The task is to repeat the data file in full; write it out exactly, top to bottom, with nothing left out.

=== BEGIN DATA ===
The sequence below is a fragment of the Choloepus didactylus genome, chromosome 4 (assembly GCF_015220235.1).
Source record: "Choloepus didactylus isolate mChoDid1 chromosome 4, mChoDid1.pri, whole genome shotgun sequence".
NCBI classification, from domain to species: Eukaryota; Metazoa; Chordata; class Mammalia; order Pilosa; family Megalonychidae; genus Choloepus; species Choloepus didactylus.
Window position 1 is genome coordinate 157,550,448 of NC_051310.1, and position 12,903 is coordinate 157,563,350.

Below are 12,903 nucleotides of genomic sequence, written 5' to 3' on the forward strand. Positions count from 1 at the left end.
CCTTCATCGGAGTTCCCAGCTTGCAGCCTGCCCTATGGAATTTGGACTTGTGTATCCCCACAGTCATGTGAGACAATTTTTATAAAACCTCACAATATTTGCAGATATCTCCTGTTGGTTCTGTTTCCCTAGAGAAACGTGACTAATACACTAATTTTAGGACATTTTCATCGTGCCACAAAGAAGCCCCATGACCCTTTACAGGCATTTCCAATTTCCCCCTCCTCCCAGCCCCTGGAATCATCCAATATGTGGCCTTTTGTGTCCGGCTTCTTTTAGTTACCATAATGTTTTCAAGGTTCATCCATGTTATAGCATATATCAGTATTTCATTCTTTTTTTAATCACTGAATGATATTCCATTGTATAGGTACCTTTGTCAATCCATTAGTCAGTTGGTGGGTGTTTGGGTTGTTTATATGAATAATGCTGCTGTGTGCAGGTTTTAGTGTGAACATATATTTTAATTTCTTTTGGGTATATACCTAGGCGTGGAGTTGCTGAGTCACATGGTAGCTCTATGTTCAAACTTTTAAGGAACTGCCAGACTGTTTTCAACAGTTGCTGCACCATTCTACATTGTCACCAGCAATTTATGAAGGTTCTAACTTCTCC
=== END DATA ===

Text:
The sequence below is a fragment of the Choloepus didactylus genome, chromosome 4 (assembly GCF_015220235.1).
Source record: "Choloepus didactylus isolate mChoDid1 chromosome 4, mChoDid1.pri, whole genome shotgun sequence".
NCBI classification, from domain to species: Eukaryota; Metazoa; Chordata; class Mammalia; order Pilosa; family Megalonychidae; genus Choloepus; species Choloepus didactylus.
Window position 1 is genome coordinate 157,550,448 of NC_051310.1, and position 12,903 is coordinate 157,563,350.

Below are 12,903 nucleotides of genomic sequence, written 5' to 3' on the forward strand. Positions count from 1 at the left end.
CCTTCATCGGAGTTCCCAGCTTGCAGCCTGCCCTATGGAATTTGGACTTGTGTATCCCCACAGTCATGTGAGACAATTTTTATAAAACCTCACAATATTTGCAGATATCTCCTGTTGGTTCTGTTTCCCTAGAGAAACGTGACTAATACACTAATTTTAGGACATTTTCATCGTGCCACAAAGAAGCCCCATGACCCTTTACAGGCATTTCCAATTTCCCCCTCCTCCCAGCCCCTGGAATCATCCAATATGTGGCCTTTTGTGTCCGGCTTCTTTTAGTTACCATAATGTTTTCAAGGTTCATCCATGTTATAGCATATATCAGTATTTCATTCTTTTTTTAATCACTGAATGATATTCCATTGTATAGGTACCTTTGTCAATCCATTAGTCAGTTGGTGGGTGTTTGGGTTGTTTATATGAATAATGCTGCTGTGTGCAGGTTTTAGTGTGAACATATATTTTAATTTCTTTTGGGTATATACCTAGGCGTGGAGTTGCTGAGTCACATGGTAGCTCTATGTTCAAACTTTTAAGGAACTGCCAGACTGTTTTCAACAGTTGCTGCACCATTCTACATTGTCACCAGCAATTTATGAAGGTTCTAACTTCTCC